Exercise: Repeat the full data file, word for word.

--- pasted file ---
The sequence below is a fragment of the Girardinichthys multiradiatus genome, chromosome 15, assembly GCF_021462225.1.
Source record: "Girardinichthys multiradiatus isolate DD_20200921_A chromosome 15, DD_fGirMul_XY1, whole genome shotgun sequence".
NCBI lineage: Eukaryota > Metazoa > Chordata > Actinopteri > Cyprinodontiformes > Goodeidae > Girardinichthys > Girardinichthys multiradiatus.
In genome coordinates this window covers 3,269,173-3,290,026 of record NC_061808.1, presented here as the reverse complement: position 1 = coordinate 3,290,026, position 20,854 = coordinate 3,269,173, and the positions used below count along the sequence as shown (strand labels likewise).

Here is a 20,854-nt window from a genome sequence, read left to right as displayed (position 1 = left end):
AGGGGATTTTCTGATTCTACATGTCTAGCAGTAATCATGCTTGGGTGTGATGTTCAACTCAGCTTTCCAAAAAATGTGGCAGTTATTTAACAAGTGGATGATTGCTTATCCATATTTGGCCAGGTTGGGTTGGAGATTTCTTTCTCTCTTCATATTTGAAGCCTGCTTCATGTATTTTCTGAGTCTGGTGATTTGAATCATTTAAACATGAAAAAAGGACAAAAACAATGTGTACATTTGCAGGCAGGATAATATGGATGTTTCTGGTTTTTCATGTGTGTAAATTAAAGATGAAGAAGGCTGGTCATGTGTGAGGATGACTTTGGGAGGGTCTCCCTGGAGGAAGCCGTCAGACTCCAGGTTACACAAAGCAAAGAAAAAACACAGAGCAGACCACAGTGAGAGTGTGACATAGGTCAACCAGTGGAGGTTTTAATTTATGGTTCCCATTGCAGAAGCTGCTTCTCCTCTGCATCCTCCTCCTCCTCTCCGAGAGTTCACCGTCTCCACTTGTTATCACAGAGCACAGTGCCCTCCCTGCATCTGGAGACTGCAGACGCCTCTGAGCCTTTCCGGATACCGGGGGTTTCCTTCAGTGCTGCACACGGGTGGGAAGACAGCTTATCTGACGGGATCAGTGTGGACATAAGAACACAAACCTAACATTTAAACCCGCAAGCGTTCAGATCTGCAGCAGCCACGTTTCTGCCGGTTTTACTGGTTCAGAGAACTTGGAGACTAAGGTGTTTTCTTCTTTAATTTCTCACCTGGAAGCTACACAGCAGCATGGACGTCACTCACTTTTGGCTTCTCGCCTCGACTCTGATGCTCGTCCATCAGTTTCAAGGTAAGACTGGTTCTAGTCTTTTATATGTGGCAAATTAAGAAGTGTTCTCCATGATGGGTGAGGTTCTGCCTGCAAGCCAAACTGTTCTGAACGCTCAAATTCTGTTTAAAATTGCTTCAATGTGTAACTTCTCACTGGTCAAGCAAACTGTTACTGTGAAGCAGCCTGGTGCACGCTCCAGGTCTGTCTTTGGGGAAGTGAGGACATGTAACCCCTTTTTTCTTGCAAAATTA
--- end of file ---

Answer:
The sequence below is a fragment of the Girardinichthys multiradiatus genome, chromosome 15, assembly GCF_021462225.1.
Source record: "Girardinichthys multiradiatus isolate DD_20200921_A chromosome 15, DD_fGirMul_XY1, whole genome shotgun sequence".
NCBI lineage: Eukaryota > Metazoa > Chordata > Actinopteri > Cyprinodontiformes > Goodeidae > Girardinichthys > Girardinichthys multiradiatus.
In genome coordinates this window covers 3,269,173-3,290,026 of record NC_061808.1, presented here as the reverse complement: position 1 = coordinate 3,290,026, position 20,854 = coordinate 3,269,173, and the positions used below count along the sequence as shown (strand labels likewise).

Here is a 20,854-nt window from a genome sequence, read left to right as displayed (position 1 = left end):
AGGGGATTTTCTGATTCTACATGTCTAGCAGTAATCATGCTTGGGTGTGATGTTCAACTCAGCTTTCCAAAAAATGTGGCAGTTATTTAACAAGTGGATGATTGCTTATCCATATTTGGCCAGGTTGGGTTGGAGATTTCTTTCTCTCTTCATATTTGAAGCCTGCTTCATGTATTTTCTGAGTCTGGTGATTTGAATCATTTAAACATGAAAAAAGGACAAAAACAATGTGTACATTTGCAGGCAGGATAATATGGATGTTTCTGGTTTTTCATGTGTGTAAATTAAAGATGAAGAAGGCTGGTCATGTGTGAGGATGACTTTGGGAGGGTCTCCCTGGAGGAAGCCGTCAGACTCCAGGTTACACAAAGCAAAGAAAAAACACAGAGCAGACCACAGTGAGAGTGTGACATAGGTCAACCAGTGGAGGTTTTAATTTATGGTTCCCATTGCAGAAGCTGCTTCTCCTCTGCATCCTCCTCCTCCTCTCCGAGAGTTCACCGTCTCCACTTGTTATCACAGAGCACAGTGCCCTCCCTGCATCTGGAGACTGCAGACGCCTCTGAGCCTTTCCGGATACCGGGGGTTTCCTTCAGTGCTGCACACGGGTGGGAAGACAGCTTATCTGACGGGATCAGTGTGGACATAAGAACACAAACCTAACATTTAAACCCGCAAGCGTTCAGATCTGCAGCAGCCACGTTTCTGCCGGTTTTACTGGTTCAGAGAACTTGGAGACTAAGGTGTTTTCTTCTTTAATTTCTCACCTGGAAGCTACACAGCAGCATGGACGTCACTCACTTTTGGCTTCTCGCCTCGACTCTGATGCTCGTCCATCAGTTTCAAGGTAAGACTGGTTCTAGTCTTTTATATGTGGCAAATTAAGAAGTGTTCTCCATGATGGGTGAGGTTCTGCCTGCAAGCCAAACTGTTCTGAACGCTCAAATTCTGTTTAAAATTGCTTCAATGTGTAACTTCTCACTGGTCAAGCAAACTGTTACTGTGAAGCAGCCTGGTGCACGCTCCAGGTCTGTCTTTGGGGAAGTGAGGACATGTAACCCCTTTTTTCTTGCAAAATTA